• Corporate Bonds: Issued by public and private corporations in order to raise financing for a variety of reasons.
  • Investment-Grade Bonds: These bonds tend to have a lower risk and receive higher ratings from credit rating agencies.
  • High-Yield Bonds: These bonds have a lower credit rating but pay higher interest rates because they are riskier. They are more correlated with the stock market.
  • US Treasury Bonds: Issued by U.S Department of the Treasury.

According to Dynamic post
"Treasuries are considered the safest bonds available because they are backed by the “full faith and credit” of the U.S. government."

According to Investor.govInvestors buy bonds because:

  • They provide a predictable income stream. Typically, bonds pay interest twice a year. 
  • If the bonds are held to maturity, bondholders get back the entire principal, so bonds are a way to preserve capital while investing.
  • Bonds can help offset exposure to more volatile stock holdings.

Stock market
Stock market

What is Stock?

When you have stock, it's like owning a fraction of the corporation. It is a type of equity.

Basic stock market activity is generally classified into three categories:
  • The secondary market is when a previously issued stock is bought and sold.
  • The primary market is the market that firms sell new stocks and bonds to the public for the first time.
  • The initial public offering (IPO) market; the primary market is when a privately held corporation raises funds by issuing stock to the public for the very first time. It is also called going public.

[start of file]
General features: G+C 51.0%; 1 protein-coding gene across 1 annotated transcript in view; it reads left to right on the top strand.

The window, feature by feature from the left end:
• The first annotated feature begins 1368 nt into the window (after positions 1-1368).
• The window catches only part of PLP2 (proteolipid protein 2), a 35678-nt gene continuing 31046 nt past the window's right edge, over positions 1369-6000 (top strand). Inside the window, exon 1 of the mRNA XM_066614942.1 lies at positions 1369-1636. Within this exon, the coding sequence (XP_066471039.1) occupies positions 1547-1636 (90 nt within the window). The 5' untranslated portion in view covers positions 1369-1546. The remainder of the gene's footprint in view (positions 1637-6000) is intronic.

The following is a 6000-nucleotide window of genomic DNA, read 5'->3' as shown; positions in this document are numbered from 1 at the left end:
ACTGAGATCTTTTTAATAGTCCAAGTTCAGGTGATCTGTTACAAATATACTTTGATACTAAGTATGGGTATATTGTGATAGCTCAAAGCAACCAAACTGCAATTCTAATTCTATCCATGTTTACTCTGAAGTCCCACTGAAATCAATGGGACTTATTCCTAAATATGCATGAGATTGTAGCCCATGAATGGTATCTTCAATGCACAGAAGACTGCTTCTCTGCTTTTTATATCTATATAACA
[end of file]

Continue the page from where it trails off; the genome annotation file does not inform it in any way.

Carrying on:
What are Mutual Funds

Mutual funds are investment companies that use funds from savers to purchase different types of financial assets; such as, stocks and bonds. Since the organization pools the investor's money, they reduce the risk through diversification. There are hundreds of different types of mutual funds to help meet almost any financial goal. According to Investopedia,
"At the most basic level, there are three flavors of mutual funds: Those that invest in stock (equity funds ), Those that invest in bonds (fixed-income funds) Those that invest in both stocks and bonds (balanced funds), and those that seek the risk-free rate (Money Market Funds). Most funds are variations of the theme of these three asset classes."

Transfer Payments

Transfer payments are money you didn't work for and also don't have to pay it back. One example is a gift given to you by your relatives. Student grants are also considered as transfer payments since you didn't work for them or have to pay them back; unlike student loans that have to be re-payed.

According to Business Dictionary, 
Transfer Payments is a "One-way payment of money for which no money, good, or service is received in exchange. Governments use such payments as means of income redistribution by giving out money under social welfare programs such as social security, old age or disability pensions, student grants, unemployment compensation, etc. Subsidies paid to exporters, farmers, manufacturers, however, are not considered transfer payments. Transfer payments are excluded in computing gross national product."
So however you decide to invest in your future, make sure you do your research and start as early as you can. You can even read up on note investing for more ideas. Have a great day investing in your family's future.


 Alternative to Overdraft Fees and High-Interest Loans

Author: Arica  Green (Arica G) is the Founder and Editor of  Inveigle Magazine. She created a premiere Lifestyle, Fashion, and Beauty Magazine to entice you towards positive change and increase your quality of life. With Arica's love for writing and informing the Universe about a variety of topics, Inveigle Magazine was born. Follow us @ Inveiglemagazi1 & on FB . View more articles by Arica Green

 Inveigle Magazine 

Arica G

Arica G. is the founder and Editor In Chief of Inveigle Magazine and Inveigle Magazine Podcast.